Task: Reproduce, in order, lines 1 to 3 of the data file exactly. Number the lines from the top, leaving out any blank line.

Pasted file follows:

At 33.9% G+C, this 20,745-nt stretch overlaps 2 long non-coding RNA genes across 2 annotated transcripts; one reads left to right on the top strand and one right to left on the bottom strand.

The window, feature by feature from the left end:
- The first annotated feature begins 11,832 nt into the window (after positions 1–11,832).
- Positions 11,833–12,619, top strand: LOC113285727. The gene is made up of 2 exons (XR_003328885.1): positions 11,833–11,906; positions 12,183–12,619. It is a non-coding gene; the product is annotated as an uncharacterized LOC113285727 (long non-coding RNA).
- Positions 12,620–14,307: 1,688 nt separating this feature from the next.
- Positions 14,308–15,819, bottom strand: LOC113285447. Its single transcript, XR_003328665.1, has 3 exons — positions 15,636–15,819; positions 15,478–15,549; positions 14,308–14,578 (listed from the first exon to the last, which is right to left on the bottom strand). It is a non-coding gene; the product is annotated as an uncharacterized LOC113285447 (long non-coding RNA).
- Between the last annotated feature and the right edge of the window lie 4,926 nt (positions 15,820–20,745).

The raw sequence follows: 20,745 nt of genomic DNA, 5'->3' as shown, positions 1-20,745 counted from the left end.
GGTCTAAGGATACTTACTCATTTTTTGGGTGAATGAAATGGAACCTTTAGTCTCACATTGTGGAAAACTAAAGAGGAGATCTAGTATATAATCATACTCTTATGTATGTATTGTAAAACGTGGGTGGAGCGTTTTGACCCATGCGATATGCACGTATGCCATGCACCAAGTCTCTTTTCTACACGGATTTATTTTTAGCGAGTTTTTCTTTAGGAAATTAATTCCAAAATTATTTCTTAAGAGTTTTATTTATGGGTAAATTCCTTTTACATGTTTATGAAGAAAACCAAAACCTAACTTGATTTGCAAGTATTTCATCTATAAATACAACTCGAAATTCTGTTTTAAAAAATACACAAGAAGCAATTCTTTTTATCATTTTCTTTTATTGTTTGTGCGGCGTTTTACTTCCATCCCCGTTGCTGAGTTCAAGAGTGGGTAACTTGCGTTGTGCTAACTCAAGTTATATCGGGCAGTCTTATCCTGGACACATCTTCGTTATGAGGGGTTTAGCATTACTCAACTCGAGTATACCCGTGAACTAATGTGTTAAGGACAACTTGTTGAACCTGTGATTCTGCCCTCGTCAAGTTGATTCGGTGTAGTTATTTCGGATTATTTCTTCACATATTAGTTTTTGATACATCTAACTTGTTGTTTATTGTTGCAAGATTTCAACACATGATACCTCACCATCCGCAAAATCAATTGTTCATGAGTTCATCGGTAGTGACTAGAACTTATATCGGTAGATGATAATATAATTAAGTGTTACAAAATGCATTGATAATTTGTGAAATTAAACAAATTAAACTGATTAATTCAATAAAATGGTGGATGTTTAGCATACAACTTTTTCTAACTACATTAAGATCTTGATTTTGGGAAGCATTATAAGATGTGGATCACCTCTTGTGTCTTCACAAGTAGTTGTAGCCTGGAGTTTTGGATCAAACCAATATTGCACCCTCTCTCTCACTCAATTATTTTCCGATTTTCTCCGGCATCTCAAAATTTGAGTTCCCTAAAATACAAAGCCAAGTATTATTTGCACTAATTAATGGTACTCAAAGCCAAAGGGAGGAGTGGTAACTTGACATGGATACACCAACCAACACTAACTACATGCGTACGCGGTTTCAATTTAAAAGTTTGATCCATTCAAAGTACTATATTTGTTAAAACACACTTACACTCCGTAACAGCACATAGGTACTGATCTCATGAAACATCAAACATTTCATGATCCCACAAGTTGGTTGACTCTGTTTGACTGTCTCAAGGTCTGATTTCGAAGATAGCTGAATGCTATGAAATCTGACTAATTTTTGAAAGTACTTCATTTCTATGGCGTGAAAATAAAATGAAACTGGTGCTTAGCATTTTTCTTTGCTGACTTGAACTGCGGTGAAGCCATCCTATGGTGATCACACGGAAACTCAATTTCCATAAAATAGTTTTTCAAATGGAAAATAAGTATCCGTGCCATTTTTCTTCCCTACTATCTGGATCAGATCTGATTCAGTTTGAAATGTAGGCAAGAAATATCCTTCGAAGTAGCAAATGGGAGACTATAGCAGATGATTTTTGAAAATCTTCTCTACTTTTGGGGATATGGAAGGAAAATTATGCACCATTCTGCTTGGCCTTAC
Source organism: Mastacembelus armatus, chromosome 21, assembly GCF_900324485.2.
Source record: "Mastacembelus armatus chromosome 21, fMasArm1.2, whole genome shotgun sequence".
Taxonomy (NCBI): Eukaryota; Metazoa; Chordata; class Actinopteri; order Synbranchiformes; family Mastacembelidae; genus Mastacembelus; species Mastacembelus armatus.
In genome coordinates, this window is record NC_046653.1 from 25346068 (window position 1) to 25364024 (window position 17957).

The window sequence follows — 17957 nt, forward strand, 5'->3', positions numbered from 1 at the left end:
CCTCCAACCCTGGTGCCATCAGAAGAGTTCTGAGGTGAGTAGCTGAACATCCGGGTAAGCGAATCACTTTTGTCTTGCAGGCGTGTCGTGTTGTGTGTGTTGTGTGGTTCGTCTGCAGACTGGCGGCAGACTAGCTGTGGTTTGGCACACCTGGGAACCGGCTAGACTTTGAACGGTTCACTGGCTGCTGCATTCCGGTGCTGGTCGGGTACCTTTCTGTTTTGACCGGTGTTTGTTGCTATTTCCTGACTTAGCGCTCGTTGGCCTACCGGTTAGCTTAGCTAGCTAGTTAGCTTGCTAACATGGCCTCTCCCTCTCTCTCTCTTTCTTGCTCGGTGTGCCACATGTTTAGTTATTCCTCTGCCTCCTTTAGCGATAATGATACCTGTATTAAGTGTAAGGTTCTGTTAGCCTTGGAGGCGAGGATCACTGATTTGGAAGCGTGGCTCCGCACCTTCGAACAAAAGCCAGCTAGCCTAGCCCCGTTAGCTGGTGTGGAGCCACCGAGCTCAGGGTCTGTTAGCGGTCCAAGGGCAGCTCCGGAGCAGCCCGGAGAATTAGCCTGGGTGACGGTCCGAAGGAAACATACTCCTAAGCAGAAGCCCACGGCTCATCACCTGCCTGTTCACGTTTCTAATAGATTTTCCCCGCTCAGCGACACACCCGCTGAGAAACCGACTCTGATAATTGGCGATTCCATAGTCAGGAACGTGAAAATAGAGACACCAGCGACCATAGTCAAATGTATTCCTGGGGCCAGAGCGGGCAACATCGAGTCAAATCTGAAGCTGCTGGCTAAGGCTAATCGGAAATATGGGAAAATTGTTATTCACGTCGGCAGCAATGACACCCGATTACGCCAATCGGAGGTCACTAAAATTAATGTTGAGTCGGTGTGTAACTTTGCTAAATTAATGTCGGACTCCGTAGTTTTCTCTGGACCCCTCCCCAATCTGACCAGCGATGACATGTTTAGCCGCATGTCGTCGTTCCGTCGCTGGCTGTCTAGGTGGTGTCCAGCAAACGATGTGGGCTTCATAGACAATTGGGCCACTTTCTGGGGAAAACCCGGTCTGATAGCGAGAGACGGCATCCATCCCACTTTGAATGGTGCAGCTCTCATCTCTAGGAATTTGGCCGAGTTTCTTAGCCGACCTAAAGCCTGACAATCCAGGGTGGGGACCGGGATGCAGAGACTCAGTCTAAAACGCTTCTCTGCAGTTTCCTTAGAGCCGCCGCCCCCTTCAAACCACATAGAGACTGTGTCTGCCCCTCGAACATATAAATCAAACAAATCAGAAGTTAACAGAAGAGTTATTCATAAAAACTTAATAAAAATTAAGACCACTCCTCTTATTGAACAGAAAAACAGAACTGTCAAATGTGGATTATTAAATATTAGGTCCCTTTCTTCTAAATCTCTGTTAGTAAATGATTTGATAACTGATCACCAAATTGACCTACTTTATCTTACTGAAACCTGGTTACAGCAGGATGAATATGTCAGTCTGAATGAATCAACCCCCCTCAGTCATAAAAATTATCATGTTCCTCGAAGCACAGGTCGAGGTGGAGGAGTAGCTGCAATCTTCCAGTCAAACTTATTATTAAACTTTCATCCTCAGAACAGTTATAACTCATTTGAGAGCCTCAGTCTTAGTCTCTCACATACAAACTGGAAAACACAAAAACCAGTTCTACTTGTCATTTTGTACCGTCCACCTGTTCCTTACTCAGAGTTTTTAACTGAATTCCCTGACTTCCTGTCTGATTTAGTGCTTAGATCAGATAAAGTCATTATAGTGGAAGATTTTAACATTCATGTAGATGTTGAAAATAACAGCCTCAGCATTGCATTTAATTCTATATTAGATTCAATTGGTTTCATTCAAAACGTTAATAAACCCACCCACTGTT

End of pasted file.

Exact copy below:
At 33.9% G+C, this 20,745-nt stretch overlaps 2 long non-coding RNA genes across 2 annotated transcripts; one reads left to right on the top strand and one right to left on the bottom strand.

The window, feature by feature from the left end:
- The first annotated feature begins 11,832 nt into the window (after positions 1–11,832).